We’ve all got our favourite iterations of the teams we support. United fans hark back to the vintage of 1967 or 1999, while City fans wistfully wander back to the 1968 or 2012 title-winning sides, or to 1999 when they needed a penalty shoot-out to win the play-off final in the third tier.
As a Bury fan, my preferred era to daydream about is the 1997 Second Division championship-winning team, but it wasn’t Messrs Ternent, Lucketti, Rigby and Kiely that I wrote my first book about.
Bury were promoted from Division Four in 1985. I knew about this, even though it happened before I started watching the Shakers in 1988, because I was a keen student of the club’s history. I even used to write a page in the programme, called The History Boys in deference to my love for Alan Bennett, in which I interviewed a range of players from the 1950s onwards.
What I didn’t know, and what I later found out when the BBC’s Football Focus inspired me to find out more about the 1984/85 season after their coverage of the 25th anniversary of the Bradford fire, was that Bury player-manager Martin Dobson used just 15 players across the whole of the promotion-winning campaign.
Dan Walker’s script on that Saturday lunchtime’s edition of the programme went into sobering detail of what a horrendous state the British game was in in the mid-80s. Hooliganism at Millwall-Luton, Heysel, Chelsea-Sunderland, Birmingham-Leeds and Burton-Leicester all came as the sport descended into chaos.
In the wider country, the miners’ strike was in full force. The IRA nearly succeeded in assassinating a British head dog state with their bomb at the Grand Hotel in Brighton. ‘Today we were unlucky. But remember, we only have to be lucky once’ was their postmortem that was a spine-chilling as Threads, which brought home the horror of nuclear paranoia and what would happen if the red button was pressed.
This whirlwind of social history formed the backbone of my interest in Bury’s 1985 success, but it was to be the fourteen men who were still alive who’d flesh it out. Some had already been interviewed before and so a phone number for them was already locked into my sim card. For the remainder, the quest was very much on.
Leighton James was successfully found and recounted how he left Sunderland in the First Division for Bury in the basement. As if it wasn’t remarkable enough that he left third-tier Bury for the Dutch first division and AZ Alkmaar, Joe Jakub revealed that he played in the same side there as Louis van Gaal.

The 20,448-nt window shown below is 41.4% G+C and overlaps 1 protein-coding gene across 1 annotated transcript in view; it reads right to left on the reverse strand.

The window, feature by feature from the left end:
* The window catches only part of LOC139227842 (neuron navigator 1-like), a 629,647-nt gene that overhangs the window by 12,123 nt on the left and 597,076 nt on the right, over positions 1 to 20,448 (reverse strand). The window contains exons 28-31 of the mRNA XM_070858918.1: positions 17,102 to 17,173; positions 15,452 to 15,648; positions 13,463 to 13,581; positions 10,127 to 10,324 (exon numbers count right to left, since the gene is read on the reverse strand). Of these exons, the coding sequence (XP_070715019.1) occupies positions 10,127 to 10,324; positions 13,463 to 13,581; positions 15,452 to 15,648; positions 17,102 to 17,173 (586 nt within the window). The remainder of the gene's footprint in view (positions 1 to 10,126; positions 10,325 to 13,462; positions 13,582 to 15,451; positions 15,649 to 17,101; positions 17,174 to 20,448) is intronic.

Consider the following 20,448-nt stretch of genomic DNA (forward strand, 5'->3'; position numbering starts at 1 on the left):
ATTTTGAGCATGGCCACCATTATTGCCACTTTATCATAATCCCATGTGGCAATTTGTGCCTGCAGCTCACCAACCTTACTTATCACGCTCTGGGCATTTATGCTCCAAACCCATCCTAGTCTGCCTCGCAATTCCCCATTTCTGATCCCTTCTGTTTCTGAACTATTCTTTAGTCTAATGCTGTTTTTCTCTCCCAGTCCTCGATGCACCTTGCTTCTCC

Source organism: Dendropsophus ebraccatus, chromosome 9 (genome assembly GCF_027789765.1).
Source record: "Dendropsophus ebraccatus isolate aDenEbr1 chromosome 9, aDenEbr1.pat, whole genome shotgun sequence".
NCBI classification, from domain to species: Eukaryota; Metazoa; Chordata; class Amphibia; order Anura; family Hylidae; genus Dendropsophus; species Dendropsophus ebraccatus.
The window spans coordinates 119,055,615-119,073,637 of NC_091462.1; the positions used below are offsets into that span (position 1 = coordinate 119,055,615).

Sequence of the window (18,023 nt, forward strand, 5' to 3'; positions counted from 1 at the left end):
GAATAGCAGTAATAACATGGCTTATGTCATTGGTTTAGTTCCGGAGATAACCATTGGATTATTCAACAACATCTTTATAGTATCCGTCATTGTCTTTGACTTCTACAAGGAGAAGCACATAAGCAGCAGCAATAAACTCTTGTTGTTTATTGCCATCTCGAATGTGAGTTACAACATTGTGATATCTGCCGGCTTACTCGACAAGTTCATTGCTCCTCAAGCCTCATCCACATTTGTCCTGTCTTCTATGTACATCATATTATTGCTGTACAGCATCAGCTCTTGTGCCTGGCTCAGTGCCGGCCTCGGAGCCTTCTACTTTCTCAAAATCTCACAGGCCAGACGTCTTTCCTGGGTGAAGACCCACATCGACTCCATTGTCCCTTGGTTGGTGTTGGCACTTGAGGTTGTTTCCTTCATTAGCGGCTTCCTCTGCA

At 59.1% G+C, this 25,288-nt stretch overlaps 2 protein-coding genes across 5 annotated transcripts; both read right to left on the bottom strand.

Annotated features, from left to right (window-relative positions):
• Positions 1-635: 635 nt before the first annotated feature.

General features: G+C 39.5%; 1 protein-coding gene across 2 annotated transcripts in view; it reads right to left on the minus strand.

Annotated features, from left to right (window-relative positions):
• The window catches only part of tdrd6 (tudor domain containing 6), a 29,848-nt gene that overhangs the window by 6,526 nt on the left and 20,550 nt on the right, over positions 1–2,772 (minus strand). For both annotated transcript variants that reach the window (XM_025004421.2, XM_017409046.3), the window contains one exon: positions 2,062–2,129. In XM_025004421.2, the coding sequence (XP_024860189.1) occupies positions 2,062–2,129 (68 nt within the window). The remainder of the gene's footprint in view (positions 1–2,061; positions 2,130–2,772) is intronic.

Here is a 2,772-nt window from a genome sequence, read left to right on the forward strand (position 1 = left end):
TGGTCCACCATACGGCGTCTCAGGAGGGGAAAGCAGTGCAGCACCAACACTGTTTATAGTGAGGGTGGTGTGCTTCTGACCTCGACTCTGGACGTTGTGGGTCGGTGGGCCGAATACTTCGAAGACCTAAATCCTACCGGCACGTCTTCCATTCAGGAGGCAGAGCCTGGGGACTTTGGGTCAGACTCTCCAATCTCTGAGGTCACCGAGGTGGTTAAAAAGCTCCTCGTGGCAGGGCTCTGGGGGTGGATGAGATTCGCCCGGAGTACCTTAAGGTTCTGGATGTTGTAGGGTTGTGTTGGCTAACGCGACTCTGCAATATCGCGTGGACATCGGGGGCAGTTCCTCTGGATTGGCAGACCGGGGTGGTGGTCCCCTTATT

Andy Hill, one of my favourite ever Bury players, described how he was recommended to Bury by physio and former Manchester United manager Wilf McGuinness. Winston White was found in Antigua and remembered how he played in the ‘Black players versus White players’ exhibition match that made up former West Brom man Len Cantello’s testimonial. It was a meeting that disappointingly took place in a Starbucks in Birmingham rather than a beachfront bar.
I travelled to Italy to see the goalkeeper David Brown, to Durham to see Kevin Young and to Manchester to see the assistant chief executive of the PFA John Bramhall. I’ve found much out about these players who previously only existed as a photograph on the wall of the Gigg Lane social club and it’s been very much the voyage of discovery.
Not just about football either. Spooling through microfilm reels at Bury Library led to me finding out about a hidden tragedy from my town’s dark days too, as running through the edition from immediately after Christmas 1984 told me about a house fire that killed nine people on Christmas morning.
If all this sounds too Orwellian for you, there’s plenty of light. It’s a peek back to a time when although DeLoreans were the futuristic-looking cars on cinema screens, Bury’s star striker Craig Madden was driving a Lada Riva 1300 which he received from Bolton Car Centre while Trevor Ross drove a Fiat from the local dealership.
Players didn’t jump into a sports car with a pair of huge headphones slung around their neck after games in 1985. In fact, more than one told me that Dobson made them go into the same social club where the photo of the team stoked my interest years later, and have a drink with the fans who paid their money to watch them play.
Maybe that was the subconscious reason why I wanted to write the book in the first place. To do my own harking back, like those City and United fans, to a time when clubs and supporters had a much stronger bond despite British football’s swirl into madness.
For more info visit www.theforgottenfifteen.co.uk